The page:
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Common Bleeding Disorders and Signs in Women

Bleeding disorders don’t just affect men. Several bleeding disorders affect women, too. The most common inherited bleeding disorder in females is von Willebrand disease (VWD). Although its exact incidence is unknown, estimates of VWD range from about 1 out of every 100 to 10,000 people. (VWD affects an equal number of men and women.) Women and girls can also have the most common types of hemophilia—hemophilia A (factor VIII [8] deficiency) or hemophilia B (factor IX [9] deficiency)—both of which are hereditary. Some women who are symptomatic carriers of hemophilia also have symptoms of the bleeding disorder. Further, women can have a rare platelet disorder or any of the rare factor deficiency disorders, such as factor I (1), II (2), VI (6), VII (7), XI (11), and XIII (13) deficiency.

If you have symptoms of a bleeding disorder, it’s important to get a proper diagnosis and treatment from a hematologist. In the United States, the network of Hemophilia Treatment Centers (HTCs) provides comprehensive care to patients with hemophilia and other bleeding disorders. HANDI, the National Hemophilia Foundation’s information resource center, can provide information on bleeding disorders and location of the nearest HTC. Contact HANDI at [email protected] or 800.42.HANDI (800.424.2634).


**Better You Know: A New Resource from NHF

If you have symptoms of a bleeding disorder, your life can be better if you know. Better if you seek care. Better if you get treatment. Find out if you are at risk, and take the first step in feeling better. Visit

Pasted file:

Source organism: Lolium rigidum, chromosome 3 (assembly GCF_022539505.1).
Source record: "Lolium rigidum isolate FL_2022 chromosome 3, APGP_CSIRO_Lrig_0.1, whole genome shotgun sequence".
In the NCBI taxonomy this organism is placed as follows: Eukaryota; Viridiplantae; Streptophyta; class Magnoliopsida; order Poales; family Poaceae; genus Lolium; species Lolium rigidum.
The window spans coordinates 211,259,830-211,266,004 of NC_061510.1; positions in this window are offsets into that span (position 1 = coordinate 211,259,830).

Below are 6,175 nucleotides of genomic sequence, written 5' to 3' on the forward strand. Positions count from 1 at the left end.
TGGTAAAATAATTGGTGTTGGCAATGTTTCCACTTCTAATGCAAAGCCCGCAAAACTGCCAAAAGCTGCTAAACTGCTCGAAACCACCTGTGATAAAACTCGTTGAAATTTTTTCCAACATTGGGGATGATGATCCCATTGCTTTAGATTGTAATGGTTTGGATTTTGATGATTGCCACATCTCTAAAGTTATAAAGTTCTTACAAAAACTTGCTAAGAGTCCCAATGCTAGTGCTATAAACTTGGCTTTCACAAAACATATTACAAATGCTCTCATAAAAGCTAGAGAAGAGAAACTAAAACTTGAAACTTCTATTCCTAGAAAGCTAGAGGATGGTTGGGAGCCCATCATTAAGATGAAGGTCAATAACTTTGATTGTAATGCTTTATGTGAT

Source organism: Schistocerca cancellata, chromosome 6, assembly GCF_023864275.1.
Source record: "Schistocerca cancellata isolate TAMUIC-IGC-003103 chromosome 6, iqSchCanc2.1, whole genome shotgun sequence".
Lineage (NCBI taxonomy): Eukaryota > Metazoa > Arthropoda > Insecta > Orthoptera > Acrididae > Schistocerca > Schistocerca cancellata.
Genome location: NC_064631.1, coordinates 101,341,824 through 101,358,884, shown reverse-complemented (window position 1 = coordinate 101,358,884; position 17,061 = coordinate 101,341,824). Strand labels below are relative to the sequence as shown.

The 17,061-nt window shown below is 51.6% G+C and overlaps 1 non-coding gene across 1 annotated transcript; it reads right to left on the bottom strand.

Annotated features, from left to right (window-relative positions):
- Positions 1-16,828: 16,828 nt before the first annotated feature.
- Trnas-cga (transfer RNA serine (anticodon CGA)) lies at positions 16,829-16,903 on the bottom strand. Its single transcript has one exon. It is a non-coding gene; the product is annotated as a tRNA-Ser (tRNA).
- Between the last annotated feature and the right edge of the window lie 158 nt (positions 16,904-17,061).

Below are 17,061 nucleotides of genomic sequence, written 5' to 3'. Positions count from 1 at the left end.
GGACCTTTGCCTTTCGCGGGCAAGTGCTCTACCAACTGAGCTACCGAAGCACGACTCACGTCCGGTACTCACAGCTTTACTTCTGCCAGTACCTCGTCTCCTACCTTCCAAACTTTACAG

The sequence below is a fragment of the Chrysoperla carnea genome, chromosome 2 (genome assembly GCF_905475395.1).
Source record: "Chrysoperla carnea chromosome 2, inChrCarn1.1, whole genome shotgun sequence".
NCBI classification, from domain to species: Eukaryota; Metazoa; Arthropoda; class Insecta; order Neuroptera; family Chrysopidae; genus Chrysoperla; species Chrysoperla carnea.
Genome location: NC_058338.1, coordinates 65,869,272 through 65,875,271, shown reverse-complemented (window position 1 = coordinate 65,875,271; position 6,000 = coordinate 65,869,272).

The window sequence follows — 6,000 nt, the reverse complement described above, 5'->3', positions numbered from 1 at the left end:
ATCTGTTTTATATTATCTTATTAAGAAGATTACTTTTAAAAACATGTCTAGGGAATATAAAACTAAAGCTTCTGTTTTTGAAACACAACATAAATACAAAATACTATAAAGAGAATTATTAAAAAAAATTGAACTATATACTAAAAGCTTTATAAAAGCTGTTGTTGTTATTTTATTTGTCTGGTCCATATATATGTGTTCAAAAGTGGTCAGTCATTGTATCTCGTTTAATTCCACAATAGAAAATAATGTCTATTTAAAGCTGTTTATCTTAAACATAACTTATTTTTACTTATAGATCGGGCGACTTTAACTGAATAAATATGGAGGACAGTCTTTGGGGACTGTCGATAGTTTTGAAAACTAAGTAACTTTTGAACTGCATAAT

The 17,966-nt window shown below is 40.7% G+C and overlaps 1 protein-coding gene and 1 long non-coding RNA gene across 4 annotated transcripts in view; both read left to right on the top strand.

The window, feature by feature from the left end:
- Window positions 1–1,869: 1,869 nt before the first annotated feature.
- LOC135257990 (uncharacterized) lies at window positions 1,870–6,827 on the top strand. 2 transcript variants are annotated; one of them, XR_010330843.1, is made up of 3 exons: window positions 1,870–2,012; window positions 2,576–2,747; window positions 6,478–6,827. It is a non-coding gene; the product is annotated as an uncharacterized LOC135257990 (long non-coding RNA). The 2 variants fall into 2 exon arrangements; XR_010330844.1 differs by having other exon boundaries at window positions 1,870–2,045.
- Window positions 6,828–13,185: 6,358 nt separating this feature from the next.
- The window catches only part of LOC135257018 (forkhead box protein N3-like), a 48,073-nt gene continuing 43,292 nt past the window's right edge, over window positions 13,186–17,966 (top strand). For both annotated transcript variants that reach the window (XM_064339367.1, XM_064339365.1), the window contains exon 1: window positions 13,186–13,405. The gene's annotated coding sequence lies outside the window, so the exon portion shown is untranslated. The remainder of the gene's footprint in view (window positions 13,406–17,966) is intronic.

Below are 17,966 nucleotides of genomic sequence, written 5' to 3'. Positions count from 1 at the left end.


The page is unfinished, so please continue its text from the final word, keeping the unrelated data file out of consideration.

For more information on bleeding disorders, go to Types of Bleeding Disorders.

For a Hemophilia Treatment Center near you, got to Quick Finder.

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Common Signs of Bleeding Disorders in Women

Here are some signs that may indicate a bleeding disorder in women:

  • Heavy menstrual bleeding, called menorrhagia, which is characterized by:
    • Bleeding for longer than 7 days, from the time it begins until the time it ends
    • Flooding or gushing blood that limits daily activities, such as social activities, school, or exercise
    • Passing blood clots that are bigger than a quarter
    • Changing a tampon and/or pad every 1 hour or less on the heaviest day
  • Low levels of iron in the blood; having had or having been treated for anemia
  • A family member has or has had a bleeding disorder, such as von Willebrand disease (VWD) or hemophilia
  • Heavy bleeding from dental surgery or other surgery, and/or other bleeding symptoms, such as:
    • A nosebleed that occurs for no apparent reason and lasts longer than 10 minutes despite pressure on the nose, or a nosebleed that needs medical attention
    • An episode of bleeding from a small wound that lasts more than 15 minutes
    • Bleeding that starts up again within the first seven days following surgery
    • An episode of bruising with little or no apparent trauma, especially if a lump is under the bruise
    • An episode of blood in the stool for no apparent reason
    • A history of muscle or joint bleeding

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Heavy Menstrual Bleeding: A Common Sign of a Bleeding Disorder

One of the most common signs of a bleeding disorder in women is heavy menstrual bleeding, called menorrhagia. Indeed, in adolescent girls, menorrhagia is often the first and main sign of von Willebrand disease. Because heavy menstrual bleeding can also be a sign of other gynecologic and hormonal disorders, a complete gynecologic examination is important.

Gynecologists and family practitioners may, however, be unfamiliar with the signs and symptoms of bleeding disorders and attribute heavy periods to other causes. In addition, women with a family history of a bleeding disorder may think their periods are normal because their menstrual bleeding is similar to that of other female family members. As a result, they may not mention it to their health care provider.

For more information, go to von Willebrand disease.